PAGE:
Copyright 2014 Robert Clark
In the blog post, "Short travel times to Mars now possible through plasma propulsion", I suggested current solar concentrator methods and lightweight space solar sails make possible fast flights to Mars with solar powered plasma propulsion.
Interestingly this technology also now makes possible economical space solar power (SSP). For SSP a key detriment has been the huge weight thought needed to be sent to space. For instance solar cells typically have a 100 watt per kg weight, though more recently they are in the 200 watts per kg range. So if you wanted to get a 1 gigawatt system, about that required for a large city, you would need to send 10,000,000 kg to orbit just in solar cells alone, hugely expensive
However solar concentrators using mirrors or lenses can now concentrate light thousands of times, requiring orders of magnitude lower weight in solar cells. Say, you had a 1,000-times solar concentrator. Then you would only need 10,000 kg in solar cells, which could be launched by a single mid-size launcher.
BUT you would also need to send the mirrors to orbit. And that is a second key advance we have also now reached, lightweight space mirrors. The Sunjammer space mirror to test solar sail technology is scheduled to be launched January, 2015. It has a 1,200 sq. m area at only a 50 kg weight.This can collect about 1 megawatts of power. So at 1,000 times larger, it could collect 1 gigawatts of power at only 50,000 kg mass, which could be launched by a single Falcon Heavy. Another consideration though is solar cells are not 100% efficient. They are actually about 30% efficient. So you might need 3 times larger collecting area. Still only 3 launches of the Falcon Heavy.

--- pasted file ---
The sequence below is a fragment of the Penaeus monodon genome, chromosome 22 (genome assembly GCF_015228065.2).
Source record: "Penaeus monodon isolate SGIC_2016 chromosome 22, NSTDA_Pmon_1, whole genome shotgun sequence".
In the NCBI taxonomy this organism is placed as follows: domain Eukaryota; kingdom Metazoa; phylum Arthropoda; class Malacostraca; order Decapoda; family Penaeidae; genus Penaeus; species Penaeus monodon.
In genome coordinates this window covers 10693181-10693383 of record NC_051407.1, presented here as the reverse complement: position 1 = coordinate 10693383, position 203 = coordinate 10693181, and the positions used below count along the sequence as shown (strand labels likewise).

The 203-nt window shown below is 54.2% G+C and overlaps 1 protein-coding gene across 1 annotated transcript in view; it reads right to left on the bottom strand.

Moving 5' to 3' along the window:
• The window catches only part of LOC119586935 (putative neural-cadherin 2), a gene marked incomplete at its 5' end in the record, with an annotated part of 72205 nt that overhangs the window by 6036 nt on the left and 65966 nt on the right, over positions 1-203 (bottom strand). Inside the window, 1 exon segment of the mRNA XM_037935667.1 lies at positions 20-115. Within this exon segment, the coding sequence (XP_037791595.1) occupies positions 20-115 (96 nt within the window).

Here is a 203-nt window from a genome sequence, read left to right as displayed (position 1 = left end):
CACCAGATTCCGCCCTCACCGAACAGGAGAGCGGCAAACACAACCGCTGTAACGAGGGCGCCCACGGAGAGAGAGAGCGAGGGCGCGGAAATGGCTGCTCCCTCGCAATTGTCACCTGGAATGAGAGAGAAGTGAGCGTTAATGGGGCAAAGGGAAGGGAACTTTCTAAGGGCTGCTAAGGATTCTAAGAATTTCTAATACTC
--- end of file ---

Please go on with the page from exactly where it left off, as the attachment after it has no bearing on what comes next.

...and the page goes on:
Actually though some recently work on solar concentrators have also been able to use the heat created, thereby increasing the energy efficiency to 80%. So you may get close to the area size for a 100% efficient system.
Interestingly some recent work on carbon nanotubes may be able to make the mirrors even lighter:
Researchers produce strong, transparent carbon nanotube sheets.
Aug 18, 2005
"Strength normalized to weight is important for many applications,
especially in space and aerospace, and this property of the nanotube
sheets already exceeds that of the strongest steel sheets and the Mylar
and Kapton sheets used for ultralight air vehicles and proposed for
solar sails for space applications, according to the researchers. The
nanotube sheets can be made so thin that a square kilometer of solar
sail would weigh only 30 kilograms. While sheets normally have much
lower strength than fibers or yarns, the strength of the nanotube
sheets in the nanotube alignment direction already approaches the
highest reported values for polymer-free nanotube yarns."
This is more than 1,000 times better than the Sunjammer sail. The transparent nanotubes sheets would have to be given a thin reflective layer. But this is commonly done with telescope mirrors and add little weight to the mirror. Actually it's been found that nanotube properties are highly tunable so it may be possible to create these thin, strong nanotube sheets that are themselves reflective rather than transparent.
Notably, this would provide a market for getting large amounts of mass to orbit for the space solar power to be applied globally for electricity generation. Then this may finally be the "killer app" for generating a large enough market for space access to bring the costs down and thereby make space access routine.